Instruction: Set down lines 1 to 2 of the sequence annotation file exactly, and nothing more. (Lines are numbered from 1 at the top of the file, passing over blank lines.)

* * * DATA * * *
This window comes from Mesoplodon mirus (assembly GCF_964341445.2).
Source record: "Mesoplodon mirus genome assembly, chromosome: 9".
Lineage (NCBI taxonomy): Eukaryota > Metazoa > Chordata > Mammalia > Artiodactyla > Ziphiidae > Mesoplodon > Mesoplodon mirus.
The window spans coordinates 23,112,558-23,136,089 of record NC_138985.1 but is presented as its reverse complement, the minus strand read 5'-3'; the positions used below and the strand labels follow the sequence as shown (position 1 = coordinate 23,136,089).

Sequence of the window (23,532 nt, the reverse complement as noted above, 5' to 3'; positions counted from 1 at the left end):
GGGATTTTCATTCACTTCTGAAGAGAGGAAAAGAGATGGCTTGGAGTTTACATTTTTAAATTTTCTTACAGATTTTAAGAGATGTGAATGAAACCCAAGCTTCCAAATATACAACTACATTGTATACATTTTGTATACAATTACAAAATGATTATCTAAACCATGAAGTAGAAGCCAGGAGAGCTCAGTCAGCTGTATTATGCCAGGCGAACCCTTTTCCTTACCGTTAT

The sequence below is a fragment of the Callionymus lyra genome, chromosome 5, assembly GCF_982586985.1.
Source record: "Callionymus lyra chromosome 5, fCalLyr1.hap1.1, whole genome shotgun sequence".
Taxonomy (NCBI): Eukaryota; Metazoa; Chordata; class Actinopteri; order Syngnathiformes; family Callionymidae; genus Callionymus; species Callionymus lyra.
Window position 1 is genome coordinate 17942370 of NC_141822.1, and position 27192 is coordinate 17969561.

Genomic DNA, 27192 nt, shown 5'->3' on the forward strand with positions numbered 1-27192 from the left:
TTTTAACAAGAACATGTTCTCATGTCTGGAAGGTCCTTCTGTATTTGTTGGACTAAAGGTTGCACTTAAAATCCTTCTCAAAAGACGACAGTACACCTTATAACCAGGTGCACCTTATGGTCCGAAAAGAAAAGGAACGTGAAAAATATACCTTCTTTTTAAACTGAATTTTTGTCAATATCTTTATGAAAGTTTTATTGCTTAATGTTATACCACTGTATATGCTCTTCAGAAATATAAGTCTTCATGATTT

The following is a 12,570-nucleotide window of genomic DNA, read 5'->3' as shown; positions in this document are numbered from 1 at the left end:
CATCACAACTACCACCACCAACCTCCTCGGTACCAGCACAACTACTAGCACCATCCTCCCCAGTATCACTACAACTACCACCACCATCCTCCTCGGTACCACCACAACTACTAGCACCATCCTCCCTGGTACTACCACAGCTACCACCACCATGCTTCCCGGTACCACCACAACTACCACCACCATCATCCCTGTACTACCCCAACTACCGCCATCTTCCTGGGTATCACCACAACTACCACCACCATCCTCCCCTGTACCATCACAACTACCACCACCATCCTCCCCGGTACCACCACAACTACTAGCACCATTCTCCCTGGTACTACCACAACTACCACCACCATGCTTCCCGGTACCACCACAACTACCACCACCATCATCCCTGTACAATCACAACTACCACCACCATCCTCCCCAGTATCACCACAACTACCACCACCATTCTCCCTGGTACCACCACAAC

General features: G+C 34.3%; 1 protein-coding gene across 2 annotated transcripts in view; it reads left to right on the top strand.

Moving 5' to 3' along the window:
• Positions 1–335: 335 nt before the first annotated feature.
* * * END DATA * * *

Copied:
This window comes from Mesoplodon mirus (assembly GCF_964341445.2).
Source record: "Mesoplodon mirus genome assembly, chromosome: 9".